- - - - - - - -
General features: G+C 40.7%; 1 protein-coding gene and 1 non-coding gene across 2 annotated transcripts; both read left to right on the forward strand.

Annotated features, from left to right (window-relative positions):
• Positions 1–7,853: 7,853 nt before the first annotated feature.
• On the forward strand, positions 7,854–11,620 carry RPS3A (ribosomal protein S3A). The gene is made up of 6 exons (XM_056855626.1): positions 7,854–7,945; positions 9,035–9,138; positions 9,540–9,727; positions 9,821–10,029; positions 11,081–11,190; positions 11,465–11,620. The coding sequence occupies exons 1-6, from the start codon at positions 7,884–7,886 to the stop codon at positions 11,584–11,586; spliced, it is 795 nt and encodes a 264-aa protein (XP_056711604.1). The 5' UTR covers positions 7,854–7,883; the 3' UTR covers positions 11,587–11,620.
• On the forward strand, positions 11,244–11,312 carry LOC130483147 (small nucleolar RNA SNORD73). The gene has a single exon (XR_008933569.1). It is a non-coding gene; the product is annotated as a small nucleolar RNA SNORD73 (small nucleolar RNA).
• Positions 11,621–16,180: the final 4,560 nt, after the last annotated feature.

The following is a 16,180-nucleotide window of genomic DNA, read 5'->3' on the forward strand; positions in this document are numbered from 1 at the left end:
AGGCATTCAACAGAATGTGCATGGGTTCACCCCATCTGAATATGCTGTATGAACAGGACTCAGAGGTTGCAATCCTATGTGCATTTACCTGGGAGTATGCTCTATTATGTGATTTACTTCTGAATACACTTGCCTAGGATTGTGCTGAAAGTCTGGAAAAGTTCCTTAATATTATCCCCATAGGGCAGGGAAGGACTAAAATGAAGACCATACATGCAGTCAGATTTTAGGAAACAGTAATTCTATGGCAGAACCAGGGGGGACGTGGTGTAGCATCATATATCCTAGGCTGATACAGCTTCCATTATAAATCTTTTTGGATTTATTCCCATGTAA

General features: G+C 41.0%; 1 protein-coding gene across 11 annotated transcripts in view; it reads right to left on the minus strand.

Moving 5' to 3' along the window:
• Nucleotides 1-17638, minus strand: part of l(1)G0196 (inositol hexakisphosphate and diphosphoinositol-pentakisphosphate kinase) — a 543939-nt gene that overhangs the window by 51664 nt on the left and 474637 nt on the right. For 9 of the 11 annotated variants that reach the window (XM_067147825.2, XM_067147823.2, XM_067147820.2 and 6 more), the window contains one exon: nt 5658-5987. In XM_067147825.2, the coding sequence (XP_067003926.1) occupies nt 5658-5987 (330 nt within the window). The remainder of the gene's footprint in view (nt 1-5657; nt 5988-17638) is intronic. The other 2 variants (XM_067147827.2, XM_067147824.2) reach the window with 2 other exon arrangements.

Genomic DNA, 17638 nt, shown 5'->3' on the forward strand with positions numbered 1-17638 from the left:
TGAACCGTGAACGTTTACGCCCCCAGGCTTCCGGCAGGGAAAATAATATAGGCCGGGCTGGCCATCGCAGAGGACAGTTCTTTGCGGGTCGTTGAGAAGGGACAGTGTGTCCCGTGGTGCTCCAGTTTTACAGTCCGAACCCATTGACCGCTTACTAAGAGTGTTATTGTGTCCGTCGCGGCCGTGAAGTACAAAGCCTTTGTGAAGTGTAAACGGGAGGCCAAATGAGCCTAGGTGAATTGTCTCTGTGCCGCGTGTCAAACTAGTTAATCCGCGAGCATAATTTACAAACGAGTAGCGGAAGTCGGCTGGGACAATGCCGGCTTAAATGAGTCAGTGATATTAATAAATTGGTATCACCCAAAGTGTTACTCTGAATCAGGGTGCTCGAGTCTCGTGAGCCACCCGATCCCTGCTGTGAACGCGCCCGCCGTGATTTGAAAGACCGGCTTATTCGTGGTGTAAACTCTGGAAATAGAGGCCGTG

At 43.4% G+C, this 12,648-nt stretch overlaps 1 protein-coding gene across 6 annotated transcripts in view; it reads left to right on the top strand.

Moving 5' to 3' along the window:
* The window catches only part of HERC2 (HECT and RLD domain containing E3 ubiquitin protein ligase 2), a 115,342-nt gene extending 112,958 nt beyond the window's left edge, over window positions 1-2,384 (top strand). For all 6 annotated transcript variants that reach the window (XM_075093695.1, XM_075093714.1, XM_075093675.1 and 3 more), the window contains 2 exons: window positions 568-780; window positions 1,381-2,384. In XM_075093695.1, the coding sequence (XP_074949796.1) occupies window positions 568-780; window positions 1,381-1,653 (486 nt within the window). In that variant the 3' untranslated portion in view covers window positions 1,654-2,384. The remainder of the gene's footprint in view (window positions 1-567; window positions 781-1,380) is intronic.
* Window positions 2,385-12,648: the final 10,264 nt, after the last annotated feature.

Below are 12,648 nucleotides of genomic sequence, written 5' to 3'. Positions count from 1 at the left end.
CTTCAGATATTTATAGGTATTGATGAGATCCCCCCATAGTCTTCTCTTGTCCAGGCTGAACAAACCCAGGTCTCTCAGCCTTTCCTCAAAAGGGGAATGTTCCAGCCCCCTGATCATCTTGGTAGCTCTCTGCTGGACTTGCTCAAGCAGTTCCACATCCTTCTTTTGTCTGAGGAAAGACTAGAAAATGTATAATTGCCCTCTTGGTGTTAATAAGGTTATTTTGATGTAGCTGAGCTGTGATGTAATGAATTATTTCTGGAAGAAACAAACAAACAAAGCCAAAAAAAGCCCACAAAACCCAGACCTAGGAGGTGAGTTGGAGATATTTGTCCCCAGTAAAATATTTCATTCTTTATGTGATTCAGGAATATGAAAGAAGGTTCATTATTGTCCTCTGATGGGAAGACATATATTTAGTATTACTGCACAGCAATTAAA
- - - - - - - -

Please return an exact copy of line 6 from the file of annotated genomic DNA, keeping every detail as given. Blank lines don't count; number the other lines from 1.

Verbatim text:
• Positions 11,621–16,180: the final 4,560 nt, after the last annotated feature.